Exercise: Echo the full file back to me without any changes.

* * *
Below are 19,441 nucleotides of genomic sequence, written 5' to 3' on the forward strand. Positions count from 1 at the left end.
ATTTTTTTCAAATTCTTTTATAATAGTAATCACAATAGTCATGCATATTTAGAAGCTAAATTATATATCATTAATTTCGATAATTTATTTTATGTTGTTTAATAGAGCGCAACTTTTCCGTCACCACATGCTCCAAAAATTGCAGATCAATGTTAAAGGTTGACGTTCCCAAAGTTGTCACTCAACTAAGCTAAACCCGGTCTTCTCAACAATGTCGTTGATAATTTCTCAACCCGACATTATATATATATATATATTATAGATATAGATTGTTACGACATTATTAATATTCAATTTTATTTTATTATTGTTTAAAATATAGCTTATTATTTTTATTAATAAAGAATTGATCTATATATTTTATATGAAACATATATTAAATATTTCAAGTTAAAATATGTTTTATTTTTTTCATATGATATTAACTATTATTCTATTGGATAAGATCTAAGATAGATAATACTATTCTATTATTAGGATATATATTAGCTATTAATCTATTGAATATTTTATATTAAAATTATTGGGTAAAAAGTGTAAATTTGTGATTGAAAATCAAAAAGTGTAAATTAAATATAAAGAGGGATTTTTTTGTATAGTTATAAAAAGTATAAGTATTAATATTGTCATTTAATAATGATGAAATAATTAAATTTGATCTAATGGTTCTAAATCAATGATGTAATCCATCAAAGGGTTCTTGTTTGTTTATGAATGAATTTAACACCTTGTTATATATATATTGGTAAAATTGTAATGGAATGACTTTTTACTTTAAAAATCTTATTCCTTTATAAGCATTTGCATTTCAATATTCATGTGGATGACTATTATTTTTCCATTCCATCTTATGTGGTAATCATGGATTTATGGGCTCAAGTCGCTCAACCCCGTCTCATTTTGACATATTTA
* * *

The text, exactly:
Below are 19,441 nucleotides of genomic sequence, written 5' to 3' on the forward strand. Positions count from 1 at the left end.
ATTTTTTTCAAATTCTTTTATAATAGTAATCACAATAGTCATGCATATTTAGAAGCTAAATTATATATCATTAATTTCGATAATTTATTTTATGTTGTTTAATAGAGCGCAACTTTTCCGTCACCACATGCTCCAAAAATTGCAGATCAATGTTAAAGGTTGACGTTCCCAAAGTTGTCACTCAACTAAGCTAAACCCGGTCTTCTCAACAATGTCGTTGATAATTTCTCAACCCGACATTATATATATATATATATTATAGATATAGATTGTTACGACATTATTAATATTCAATTTTATTTTATTATTGTTTAAAATATAGCTTATTATTTTTATTAATAAAGAATTGATCTATATATTTTATATGAAACATATATTAAATATTTCAAGTTAAAATATGTTTTATTTTTTTCATATGATATTAACTATTATTCTATTGGATAAGATCTAAGATAGATAATACTATTCTATTATTAGGATATATATTAGCTATTAATCTATTGAATATTTTATATTAAAATTATTGGGTAAAAAGTGTAAATTTGTGATTGAAAATCAAAAAGTGTAAATTAAATATAAAGAGGGATTTTTTTGTATAGTTATAAAAAGTATAAGTATTAATATTGTCATTTAATAATGATGAAATAATTAAATTTGATCTAATGGTTCTAAATCAATGATGTAATCCATCAAAGGGTTCTTGTTTGTTTATGAATGAATTTAACACCTTGTTATATATATATTGGTAAAATTGTAATGGAATGACTTTTTACTTTAAAAATCTTATTCCTTTATAAGCATTTGCATTTCAATATTCATGTGGATGACTATTATTTTTCCATTCCATCTTATGTGGTAATCATGGATTTATGGGCTCAAGTCGCTCAACCCCGTCTCATTTTGACATATTTA